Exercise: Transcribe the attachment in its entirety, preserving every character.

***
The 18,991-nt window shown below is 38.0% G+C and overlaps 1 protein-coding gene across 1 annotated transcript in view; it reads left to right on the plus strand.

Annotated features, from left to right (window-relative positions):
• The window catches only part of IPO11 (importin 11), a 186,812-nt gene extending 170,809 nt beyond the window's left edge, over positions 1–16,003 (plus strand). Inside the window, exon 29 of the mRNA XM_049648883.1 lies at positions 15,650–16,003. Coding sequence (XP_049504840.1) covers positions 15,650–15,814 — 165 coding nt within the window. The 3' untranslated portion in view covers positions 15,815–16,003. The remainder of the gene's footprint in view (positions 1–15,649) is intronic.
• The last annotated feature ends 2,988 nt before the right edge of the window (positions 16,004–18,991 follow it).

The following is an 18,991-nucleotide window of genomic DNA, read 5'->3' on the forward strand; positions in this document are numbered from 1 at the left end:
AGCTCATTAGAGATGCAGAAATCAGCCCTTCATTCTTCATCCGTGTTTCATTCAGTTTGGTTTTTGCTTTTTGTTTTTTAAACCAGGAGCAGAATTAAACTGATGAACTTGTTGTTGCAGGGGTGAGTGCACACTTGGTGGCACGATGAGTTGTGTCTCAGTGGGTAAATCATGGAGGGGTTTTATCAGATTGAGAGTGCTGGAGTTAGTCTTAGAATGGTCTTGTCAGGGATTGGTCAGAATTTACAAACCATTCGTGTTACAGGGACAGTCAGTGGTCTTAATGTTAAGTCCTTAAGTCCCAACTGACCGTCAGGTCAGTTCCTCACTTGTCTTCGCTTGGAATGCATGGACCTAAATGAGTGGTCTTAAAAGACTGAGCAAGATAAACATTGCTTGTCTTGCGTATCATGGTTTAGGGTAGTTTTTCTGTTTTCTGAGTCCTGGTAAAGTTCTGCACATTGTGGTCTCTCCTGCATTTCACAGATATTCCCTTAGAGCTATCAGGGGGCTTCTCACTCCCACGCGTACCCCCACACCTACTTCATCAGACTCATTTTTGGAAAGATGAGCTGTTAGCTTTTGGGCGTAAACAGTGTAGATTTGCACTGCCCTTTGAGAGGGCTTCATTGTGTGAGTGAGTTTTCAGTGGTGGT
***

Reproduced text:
The 18,991-nt window shown below is 38.0% G+C and overlaps 1 protein-coding gene across 1 annotated transcript in view; it reads left to right on the plus strand.

Annotated features, from left to right (window-relative positions):
• The window catches only part of IPO11 (importin 11), a 186,812-nt gene extending 170,809 nt beyond the window's left edge, over positions 1–16,003 (plus strand). Inside the window, exon 29 of the mRNA XM_049648883.1 lies at positions 15,650–16,003. Coding sequence (XP_049504840.1) covers positions 15,650–15,814 — 165 coding nt within the window. The 3' untranslated portion in view covers positions 15,815–16,003. The remainder of the gene's footprint in view (positions 1–15,649) is intronic.
• The last annotated feature ends 2,988 nt before the right edge of the window (positions 16,004–18,991 follow it).

The following is an 18,991-nucleotide window of genomic DNA, read 5'->3' on the forward strand; positions in this document are numbered from 1 at the left end:
AGCTCATTAGAGATGCAGAAATCAGCCCTTCATTCTTCATCCGTGTTTCATTCAGTTTGGTTTTTGCTTTTTGTTTTTTAAACCAGGAGCAGAATTAAACTGATGAACTTGTTGTTGCAGGGGTGAGTGCACACTTGGTGGCACGATGAGTTGTGTCTCAGTGGGTAAATCATGGAGGGGTTTTATCAGATTGAGAGTGCTGGAGTTAGTCTTAGAATGGTCTTGTCAGGGATTGGTCAGAATTTACAAACCATTCGTGTTACAGGGACAGTCAGTGGTCTTAATGTTAAGTCCTTAAGTCCCAACTGACCGTCAGGTCAGTTCCTCACTTGTCTTCGCTTGGAATGCATGGACCTAAATGAGTGGTCTTAAAAGACTGAGCAAGATAAACATTGCTTGTCTTGCGTATCATGGTTTAGGGTAGTTTTTCTGTTTTCTGAGTCCTGGTAAAGTTCTGCACATTGTGGTCTCTCCTGCATTTCACAGATATTCCCTTAGAGCTATCAGGGGGCTTCTCACTCCCACGCGTACCCCCACACCTACTTCATCAGACTCATTTTTGGAAAGATGAGCTGTTAGCTTTTGGGCGTAAACAGTGTAGATTTGCACTGCCCTTTGAGAGGGCTTCATTGTGTGAGTGAGTTTTCAGTGGTGGT